Handguns are offered for sale at Maine Military Supply in Holden. Credit: Gabor Degre / BDN

A panel that reviews police-involved shootings says Maine’s so-called yellow flag law, which enables police to seek a court-ordered weapons restriction, could be used more often.

But too few medical professionals are available to provide an assessment on those who are believed to be a danger to themselves or their communities, according to the Deadly Force Review Panel.

The review panel has examined 20 cases of officer-involved shootings over the last three years. In some instances, family members had sought mental health care for their loved ones before the deadly force incident occurred. But often their needs weren’t met, said Francine Garland Stark, executive director of the Maine Coalition to End Domestic Violence who also serves as the review panel’s chair.

“It’s clear that we need more folks with more training and more availability in order to meet that need and improve the way that we are using our yellow flag law, and ensuring that people get the care that they need,” she said.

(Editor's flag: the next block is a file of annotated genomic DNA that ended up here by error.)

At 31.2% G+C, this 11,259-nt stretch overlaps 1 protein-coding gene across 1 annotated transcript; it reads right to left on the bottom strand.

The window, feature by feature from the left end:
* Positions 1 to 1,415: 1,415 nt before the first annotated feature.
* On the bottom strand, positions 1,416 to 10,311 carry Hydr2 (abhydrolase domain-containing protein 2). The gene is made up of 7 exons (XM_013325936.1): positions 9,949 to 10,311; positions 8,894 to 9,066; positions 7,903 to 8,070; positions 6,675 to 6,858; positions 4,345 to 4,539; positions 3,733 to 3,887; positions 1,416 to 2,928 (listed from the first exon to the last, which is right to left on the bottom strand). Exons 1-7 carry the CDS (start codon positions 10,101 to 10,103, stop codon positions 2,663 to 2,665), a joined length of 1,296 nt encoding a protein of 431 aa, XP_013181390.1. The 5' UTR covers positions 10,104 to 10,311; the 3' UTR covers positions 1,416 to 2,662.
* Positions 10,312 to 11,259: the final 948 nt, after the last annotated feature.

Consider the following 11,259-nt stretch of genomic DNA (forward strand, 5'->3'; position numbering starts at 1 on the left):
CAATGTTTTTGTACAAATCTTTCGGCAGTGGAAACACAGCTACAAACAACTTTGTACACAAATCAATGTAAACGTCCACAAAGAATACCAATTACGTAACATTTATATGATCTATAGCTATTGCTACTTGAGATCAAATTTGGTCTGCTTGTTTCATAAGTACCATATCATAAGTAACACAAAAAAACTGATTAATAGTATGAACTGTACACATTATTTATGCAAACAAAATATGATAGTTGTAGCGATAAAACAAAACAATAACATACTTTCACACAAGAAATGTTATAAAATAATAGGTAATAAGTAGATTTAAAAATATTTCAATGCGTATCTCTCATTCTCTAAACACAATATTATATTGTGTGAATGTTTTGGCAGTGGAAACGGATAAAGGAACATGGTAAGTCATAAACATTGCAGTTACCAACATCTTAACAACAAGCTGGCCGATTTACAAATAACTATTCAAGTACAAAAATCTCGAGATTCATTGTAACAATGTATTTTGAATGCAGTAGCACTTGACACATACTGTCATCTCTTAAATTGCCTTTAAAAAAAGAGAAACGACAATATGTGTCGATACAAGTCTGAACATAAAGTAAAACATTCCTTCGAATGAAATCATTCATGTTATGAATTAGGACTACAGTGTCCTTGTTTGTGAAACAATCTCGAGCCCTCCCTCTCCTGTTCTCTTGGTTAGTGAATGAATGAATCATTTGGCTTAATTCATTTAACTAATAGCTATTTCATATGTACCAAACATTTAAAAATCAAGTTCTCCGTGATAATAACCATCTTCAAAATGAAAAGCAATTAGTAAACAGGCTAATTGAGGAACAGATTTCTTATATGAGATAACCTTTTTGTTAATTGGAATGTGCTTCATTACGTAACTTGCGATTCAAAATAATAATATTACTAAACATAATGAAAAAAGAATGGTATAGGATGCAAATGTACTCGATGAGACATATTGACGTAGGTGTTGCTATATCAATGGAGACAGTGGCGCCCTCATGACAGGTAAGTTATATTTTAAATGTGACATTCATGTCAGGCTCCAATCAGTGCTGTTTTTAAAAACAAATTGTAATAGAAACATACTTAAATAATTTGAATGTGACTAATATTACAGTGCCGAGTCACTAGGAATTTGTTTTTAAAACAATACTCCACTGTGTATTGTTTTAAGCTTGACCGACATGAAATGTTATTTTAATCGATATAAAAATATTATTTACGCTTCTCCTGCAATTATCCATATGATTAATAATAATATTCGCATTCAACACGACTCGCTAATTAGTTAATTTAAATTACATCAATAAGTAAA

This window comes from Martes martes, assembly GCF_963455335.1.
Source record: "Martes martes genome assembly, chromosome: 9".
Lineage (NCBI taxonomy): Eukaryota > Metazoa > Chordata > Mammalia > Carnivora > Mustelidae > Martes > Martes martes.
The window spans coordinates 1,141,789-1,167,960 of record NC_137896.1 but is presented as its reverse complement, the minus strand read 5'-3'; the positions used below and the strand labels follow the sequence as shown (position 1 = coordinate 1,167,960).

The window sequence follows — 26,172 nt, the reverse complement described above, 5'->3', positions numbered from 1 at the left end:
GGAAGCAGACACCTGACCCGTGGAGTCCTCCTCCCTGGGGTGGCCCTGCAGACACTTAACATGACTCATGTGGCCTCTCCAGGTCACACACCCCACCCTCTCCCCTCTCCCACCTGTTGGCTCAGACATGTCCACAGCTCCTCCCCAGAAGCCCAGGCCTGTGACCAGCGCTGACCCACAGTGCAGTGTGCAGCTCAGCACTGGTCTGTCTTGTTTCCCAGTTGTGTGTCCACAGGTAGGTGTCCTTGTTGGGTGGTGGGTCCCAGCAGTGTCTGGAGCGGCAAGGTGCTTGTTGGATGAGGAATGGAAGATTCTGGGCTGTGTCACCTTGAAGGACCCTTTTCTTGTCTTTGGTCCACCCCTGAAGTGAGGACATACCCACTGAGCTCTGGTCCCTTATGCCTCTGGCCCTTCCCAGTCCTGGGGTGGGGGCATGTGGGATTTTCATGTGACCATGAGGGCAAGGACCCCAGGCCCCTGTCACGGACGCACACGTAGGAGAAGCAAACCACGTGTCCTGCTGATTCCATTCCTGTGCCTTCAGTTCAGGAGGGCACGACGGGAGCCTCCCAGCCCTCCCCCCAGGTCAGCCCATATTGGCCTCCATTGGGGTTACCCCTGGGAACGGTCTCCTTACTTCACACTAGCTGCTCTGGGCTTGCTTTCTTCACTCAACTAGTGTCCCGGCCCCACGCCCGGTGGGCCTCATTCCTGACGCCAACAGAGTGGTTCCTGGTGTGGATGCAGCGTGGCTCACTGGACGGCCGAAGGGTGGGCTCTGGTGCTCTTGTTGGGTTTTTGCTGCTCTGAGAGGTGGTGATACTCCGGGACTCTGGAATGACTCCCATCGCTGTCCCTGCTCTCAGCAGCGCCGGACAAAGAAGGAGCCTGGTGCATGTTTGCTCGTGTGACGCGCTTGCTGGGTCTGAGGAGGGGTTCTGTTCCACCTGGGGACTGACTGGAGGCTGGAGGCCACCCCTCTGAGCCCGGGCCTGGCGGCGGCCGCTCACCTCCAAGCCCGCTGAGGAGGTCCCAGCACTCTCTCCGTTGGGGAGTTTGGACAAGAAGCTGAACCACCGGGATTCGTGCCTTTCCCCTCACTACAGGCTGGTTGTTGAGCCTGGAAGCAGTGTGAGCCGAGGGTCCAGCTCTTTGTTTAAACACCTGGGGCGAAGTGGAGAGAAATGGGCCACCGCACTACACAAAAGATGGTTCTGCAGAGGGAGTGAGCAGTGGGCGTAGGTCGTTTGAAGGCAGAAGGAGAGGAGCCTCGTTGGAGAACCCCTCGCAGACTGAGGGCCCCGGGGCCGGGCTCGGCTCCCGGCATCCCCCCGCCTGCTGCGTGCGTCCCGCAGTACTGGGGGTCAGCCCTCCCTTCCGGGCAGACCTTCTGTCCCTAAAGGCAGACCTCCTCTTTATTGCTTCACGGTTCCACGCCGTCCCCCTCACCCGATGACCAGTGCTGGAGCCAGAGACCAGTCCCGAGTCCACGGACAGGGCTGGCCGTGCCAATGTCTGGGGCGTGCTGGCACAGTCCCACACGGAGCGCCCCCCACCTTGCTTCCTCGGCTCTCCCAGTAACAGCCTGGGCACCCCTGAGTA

Some weapons restriction assessments are being provided online, Stark said. But overall, the panel said law enforcement and medical professionals should improve their collaboration and expand their resources, especially to rural areas.

Those who were involved in the police shootings reviewed by the panel tended to have common characteristics.

“Folks who are involved in incidents involving the use of deadly force by law enforcement tend to be white, middle-aged men who have chronic mental illness or substance use disorder issues, and have firearms or weapons easily at hand,” Stark said.

Nearly three-quarters of those involved in deadly force incidents had mental health challenges, while one-third were suicidal, according to the panel’s report. Stark said 80 percent had criminal histories, and nearly half of the incidents involved domestic violence.

This story appears through a media partnership with Maine Public.